In the past I have discussed the problems with overdiagnosis and overtreatment of both mammary carcinoma in situ and prostatic adenocarcinoma. A notable third example is the overdiagnosis and overtreatment of papillary thyroid carcinoma. A recent article from JAMA Otolaryngology - Head & Neck Surgery, entitled "Current Thryoid Cancer Trends in the United States
," and published online on February 20th details this problem.
To review some findings in the article:
Since 1975, the incidence of thyroid cancer has nearly tripled, from 4.9 to 14.3 per 100,000 individuals Virtually the entire increase is attributable to papillary thyroid cancer diagnoses. The absolute increase in thyroid cancer in women was almost 4 times greater than that of men. In spite of this dramatic increase, the mortality rate from thyroid cancer has remained stable between 1975 and 2009 (approximately 0.5 deaths per 100,000).
The authors conclude that there is an ongoing epidemic of thyroid cancer in the United States. The epidemiology of the increased incidence, however, suggests that it is not an epidemic of disease but rather an epidemic of diagnosis. The problem is particularly acute for women, who have lower autopsy prevalence of thyroid cancer than men but higher cancer detection rates by a 3:1 ratio.
That there is an epidemic of overdiagnosis and not of disease is based on the facts that: The increasingly detected cancers are highly unlikely to cause symptoms or death. Despite a more than 2-fold increase in the rate of thyroid cancer detection, thyroid cancer mortality had remained stable. Virtually all of the increase was confined to a type with the least aggressive histologic characteristics, namely papillary thyroid cancer. Finally, the bulk of the increase (87%) was explained by tumors 2 cm or smaller.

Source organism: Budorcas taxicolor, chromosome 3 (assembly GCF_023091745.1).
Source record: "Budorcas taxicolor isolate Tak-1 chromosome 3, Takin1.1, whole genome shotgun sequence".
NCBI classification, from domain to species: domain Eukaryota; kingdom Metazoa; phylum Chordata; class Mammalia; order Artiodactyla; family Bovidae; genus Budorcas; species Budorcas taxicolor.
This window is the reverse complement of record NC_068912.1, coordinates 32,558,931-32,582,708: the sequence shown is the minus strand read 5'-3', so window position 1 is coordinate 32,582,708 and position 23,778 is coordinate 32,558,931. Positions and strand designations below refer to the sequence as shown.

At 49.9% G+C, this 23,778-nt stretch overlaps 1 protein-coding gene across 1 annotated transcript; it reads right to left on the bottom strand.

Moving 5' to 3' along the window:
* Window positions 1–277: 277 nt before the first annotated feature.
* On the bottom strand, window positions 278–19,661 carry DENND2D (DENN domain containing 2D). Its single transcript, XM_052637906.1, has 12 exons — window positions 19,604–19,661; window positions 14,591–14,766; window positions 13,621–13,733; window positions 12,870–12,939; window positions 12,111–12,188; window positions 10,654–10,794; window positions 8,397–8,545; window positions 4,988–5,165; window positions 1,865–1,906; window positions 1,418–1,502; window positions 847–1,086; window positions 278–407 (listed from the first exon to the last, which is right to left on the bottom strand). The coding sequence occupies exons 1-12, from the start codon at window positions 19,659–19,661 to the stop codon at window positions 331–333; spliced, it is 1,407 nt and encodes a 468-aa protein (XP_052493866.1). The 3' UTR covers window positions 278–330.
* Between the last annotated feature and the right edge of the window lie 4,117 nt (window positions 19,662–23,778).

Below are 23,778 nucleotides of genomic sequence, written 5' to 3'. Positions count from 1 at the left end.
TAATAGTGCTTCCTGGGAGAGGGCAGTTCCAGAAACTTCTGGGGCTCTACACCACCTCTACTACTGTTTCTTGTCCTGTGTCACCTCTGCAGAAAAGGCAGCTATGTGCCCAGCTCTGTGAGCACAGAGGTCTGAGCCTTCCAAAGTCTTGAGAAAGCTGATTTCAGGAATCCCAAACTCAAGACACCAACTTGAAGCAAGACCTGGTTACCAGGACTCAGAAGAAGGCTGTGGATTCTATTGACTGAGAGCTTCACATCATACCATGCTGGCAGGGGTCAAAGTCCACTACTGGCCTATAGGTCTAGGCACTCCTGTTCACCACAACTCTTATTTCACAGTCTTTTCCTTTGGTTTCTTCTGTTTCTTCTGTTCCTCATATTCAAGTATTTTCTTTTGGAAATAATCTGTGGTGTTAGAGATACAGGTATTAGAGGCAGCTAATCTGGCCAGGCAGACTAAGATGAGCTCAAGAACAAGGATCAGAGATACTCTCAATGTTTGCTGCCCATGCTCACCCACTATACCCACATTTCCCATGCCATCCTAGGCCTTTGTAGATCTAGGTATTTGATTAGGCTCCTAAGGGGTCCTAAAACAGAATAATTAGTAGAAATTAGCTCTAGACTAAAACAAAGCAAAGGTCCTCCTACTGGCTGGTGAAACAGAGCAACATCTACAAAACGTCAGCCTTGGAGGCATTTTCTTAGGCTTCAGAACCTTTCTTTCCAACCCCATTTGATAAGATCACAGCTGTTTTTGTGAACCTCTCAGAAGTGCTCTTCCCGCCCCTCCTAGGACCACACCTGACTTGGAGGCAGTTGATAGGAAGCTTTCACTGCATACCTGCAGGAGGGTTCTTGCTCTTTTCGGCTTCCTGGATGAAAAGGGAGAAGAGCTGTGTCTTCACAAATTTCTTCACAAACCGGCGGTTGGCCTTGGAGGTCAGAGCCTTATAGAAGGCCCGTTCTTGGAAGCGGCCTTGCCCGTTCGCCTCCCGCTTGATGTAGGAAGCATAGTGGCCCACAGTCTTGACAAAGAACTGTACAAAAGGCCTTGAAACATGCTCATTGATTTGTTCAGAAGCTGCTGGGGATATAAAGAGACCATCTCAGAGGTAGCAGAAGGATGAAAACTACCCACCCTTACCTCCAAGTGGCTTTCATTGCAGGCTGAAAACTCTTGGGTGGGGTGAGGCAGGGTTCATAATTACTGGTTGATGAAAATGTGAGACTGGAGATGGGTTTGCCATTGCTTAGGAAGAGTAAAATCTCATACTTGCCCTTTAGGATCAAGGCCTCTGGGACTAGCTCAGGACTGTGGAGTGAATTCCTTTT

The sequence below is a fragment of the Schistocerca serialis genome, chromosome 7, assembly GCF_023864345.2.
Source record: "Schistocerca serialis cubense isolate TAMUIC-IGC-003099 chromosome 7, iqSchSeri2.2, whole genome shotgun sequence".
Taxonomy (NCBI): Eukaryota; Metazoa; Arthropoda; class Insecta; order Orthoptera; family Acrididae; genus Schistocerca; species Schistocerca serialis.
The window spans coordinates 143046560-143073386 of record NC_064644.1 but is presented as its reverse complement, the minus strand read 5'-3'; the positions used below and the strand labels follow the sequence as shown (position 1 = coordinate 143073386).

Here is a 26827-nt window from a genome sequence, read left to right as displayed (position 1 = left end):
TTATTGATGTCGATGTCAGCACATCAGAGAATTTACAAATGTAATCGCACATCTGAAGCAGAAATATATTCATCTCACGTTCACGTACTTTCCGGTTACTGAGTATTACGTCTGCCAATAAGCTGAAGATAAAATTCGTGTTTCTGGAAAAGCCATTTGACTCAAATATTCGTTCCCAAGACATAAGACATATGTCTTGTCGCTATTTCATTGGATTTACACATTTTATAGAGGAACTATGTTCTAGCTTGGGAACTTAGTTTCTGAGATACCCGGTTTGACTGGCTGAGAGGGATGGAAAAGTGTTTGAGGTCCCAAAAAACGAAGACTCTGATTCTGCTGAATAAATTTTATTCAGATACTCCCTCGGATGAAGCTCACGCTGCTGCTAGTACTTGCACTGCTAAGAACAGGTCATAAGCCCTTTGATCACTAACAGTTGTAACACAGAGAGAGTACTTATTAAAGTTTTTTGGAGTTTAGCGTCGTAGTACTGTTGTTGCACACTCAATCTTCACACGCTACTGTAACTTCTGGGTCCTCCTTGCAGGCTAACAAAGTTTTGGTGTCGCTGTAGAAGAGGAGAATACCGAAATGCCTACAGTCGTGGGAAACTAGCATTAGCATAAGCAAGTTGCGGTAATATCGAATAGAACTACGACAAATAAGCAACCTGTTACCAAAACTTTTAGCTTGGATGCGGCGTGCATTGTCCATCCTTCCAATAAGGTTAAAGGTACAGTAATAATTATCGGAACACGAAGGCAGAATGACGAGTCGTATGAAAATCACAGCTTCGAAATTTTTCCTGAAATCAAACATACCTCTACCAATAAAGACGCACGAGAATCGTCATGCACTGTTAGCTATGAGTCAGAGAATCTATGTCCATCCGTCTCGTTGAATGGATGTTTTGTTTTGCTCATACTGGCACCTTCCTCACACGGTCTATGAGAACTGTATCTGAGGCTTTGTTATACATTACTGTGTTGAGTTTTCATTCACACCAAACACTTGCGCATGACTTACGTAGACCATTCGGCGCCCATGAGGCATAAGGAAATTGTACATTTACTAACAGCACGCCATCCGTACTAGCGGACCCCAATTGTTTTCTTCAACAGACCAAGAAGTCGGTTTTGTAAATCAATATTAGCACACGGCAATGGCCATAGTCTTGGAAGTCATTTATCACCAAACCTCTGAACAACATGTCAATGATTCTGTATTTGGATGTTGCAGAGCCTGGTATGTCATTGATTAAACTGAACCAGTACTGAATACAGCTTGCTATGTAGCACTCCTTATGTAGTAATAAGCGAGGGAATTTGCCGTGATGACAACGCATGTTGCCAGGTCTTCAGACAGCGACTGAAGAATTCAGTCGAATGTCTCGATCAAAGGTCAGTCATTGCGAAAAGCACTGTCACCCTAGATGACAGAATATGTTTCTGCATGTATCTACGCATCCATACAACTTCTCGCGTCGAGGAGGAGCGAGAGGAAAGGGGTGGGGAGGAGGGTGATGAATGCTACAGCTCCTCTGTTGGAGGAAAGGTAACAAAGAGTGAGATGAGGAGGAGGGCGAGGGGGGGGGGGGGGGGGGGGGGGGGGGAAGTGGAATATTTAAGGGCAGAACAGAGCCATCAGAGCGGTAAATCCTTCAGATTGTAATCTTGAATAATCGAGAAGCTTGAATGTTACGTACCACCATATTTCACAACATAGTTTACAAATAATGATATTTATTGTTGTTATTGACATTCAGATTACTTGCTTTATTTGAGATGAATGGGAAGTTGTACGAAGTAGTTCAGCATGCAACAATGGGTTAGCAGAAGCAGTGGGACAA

It is not surprising that women have bourne the brunt of this phenomenon. Benign thyroid disease is more common in women, leading to fine needle aspirations, and surgical resections that uncover occult and largely harmless lesions. Clinicians, the article suggests, are "looking too hard" for thyroid carcinomas. Because the article is a large review based on SEER data, there is no discussion regarding what culpability pathologists might bear for this "epidemic."
The article does not distinguish between conventional papillary carcinoma, a usually straightforward diagnosis, and the follicular variant, which, as any consultant reviewing such cases will attest, is often anything but straightforward. Indeed, the latter diagnosis is associated with considerable interobserver variability and given the overall excellent prognosis, refining diagnostic criteria would require a huge database with tens of thousands of years of patient follow up.
As mentioned above, a related issue that is discussed is the diagnosis of unequivocal but very small papillary carcinomas; lesions for which the term "microcarcinoma" has been used (and I also follow this practice). The authors raise the issue of whether such lesions should carry a designation other than "carcinoma," with all its associated connotations and emotional baggage. At the very least, clinicians should share with patients the extremely indolent behavior of small papillary carcinomas, and suggest the possibility of watchful waiting as appropriate therapy. After all, this is a tumor for which we have "magic bullet" therapy if needed. The current statistic of 85% total thyroidectomy following a diagnosis of papillary carcinoma (of any type or size) is far too high.